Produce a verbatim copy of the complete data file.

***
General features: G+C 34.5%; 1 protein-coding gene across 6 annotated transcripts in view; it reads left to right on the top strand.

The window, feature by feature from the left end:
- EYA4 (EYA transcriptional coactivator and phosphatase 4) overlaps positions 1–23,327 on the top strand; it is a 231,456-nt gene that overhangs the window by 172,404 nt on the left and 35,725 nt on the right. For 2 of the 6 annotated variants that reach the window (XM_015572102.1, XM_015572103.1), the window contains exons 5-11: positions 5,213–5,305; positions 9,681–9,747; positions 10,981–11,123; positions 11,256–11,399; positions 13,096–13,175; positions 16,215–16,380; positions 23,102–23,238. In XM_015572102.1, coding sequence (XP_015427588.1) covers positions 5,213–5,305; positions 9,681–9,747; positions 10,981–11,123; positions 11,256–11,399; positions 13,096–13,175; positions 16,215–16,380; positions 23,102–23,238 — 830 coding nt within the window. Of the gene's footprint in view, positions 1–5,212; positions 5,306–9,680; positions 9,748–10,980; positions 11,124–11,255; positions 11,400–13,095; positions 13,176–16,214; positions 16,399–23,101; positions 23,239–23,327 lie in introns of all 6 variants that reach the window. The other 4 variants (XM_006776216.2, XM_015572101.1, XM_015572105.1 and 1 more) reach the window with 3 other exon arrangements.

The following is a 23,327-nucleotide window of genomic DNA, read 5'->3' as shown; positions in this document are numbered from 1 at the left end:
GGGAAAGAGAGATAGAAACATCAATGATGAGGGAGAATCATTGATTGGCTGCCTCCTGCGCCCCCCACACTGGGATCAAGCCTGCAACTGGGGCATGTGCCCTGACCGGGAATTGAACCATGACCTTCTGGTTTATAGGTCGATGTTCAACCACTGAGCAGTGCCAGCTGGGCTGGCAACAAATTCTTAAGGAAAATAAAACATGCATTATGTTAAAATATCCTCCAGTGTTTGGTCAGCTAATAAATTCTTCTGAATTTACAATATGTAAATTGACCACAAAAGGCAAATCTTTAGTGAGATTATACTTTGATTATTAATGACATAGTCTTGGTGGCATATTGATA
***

General features: G+C 34.5%; 1 protein-coding gene across 6 annotated transcripts in view; it reads left to right on the top strand.

The window, feature by feature from the left end:
- EYA4 (EYA transcriptional coactivator and phosphatase 4) overlaps positions 1–23,327 on the top strand; it is a 231,456-nt gene that overhangs the window by 172,404 nt on the left and 35,725 nt on the right. For 2 of the 6 annotated variants that reach the window (XM_015572102.1, XM_015572103.1), the window contains exons 5-11: positions 5,213–5,305; positions 9,681–9,747; positions 10,981–11,123; positions 11,256–11,399; positions 13,096–13,175; positions 16,215–16,380; positions 23,102–23,238. In XM_015572102.1, coding sequence (XP_015427588.1) covers positions 5,213–5,305; positions 9,681–9,747; positions 10,981–11,123; positions 11,256–11,399; positions 13,096–13,175; positions 16,215–16,380; positions 23,102–23,238 — 830 coding nt within the window. Of the gene's footprint in view, positions 1–5,212; positions 5,306–9,680; positions 9,748–10,980; positions 11,124–11,255; positions 11,400–13,095; positions 13,176–16,214; positions 16,399–23,101; positions 23,239–23,327 lie in introns of all 6 variants that reach the window. The other 4 variants (XM_006776216.2, XM_015572101.1, XM_015572105.1 and 1 more) reach the window with 3 other exon arrangements.

The following is a 23,327-nucleotide window of genomic DNA, read 5'->3' as shown; positions in this document are numbered from 1 at the left end:
GGGAAAGAGAGATAGAAACATCAATGATGAGGGAGAATCATTGATTGGCTGCCTCCTGCGCCCCCCACACTGGGATCAAGCCTGCAACTGGGGCATGTGCCCTGACCGGGAATTGAACCATGACCTTCTGGTTTATAGGTCGATGTTCAACCACTGAGCAGTGCCAGCTGGGCTGGCAACAAATTCTTAAGGAAAATAAAACATGCATTATGTTAAAATATCCTCCAGTGTTTGGTCAGCTAATAAATTCTTCTGAATTTACAATATGTAAATTGACCACAAAAGGCAAATCTTTAGTGAGATTATACTTTGATTATTAATGACATAGTCTTGGTGGCATATTGATA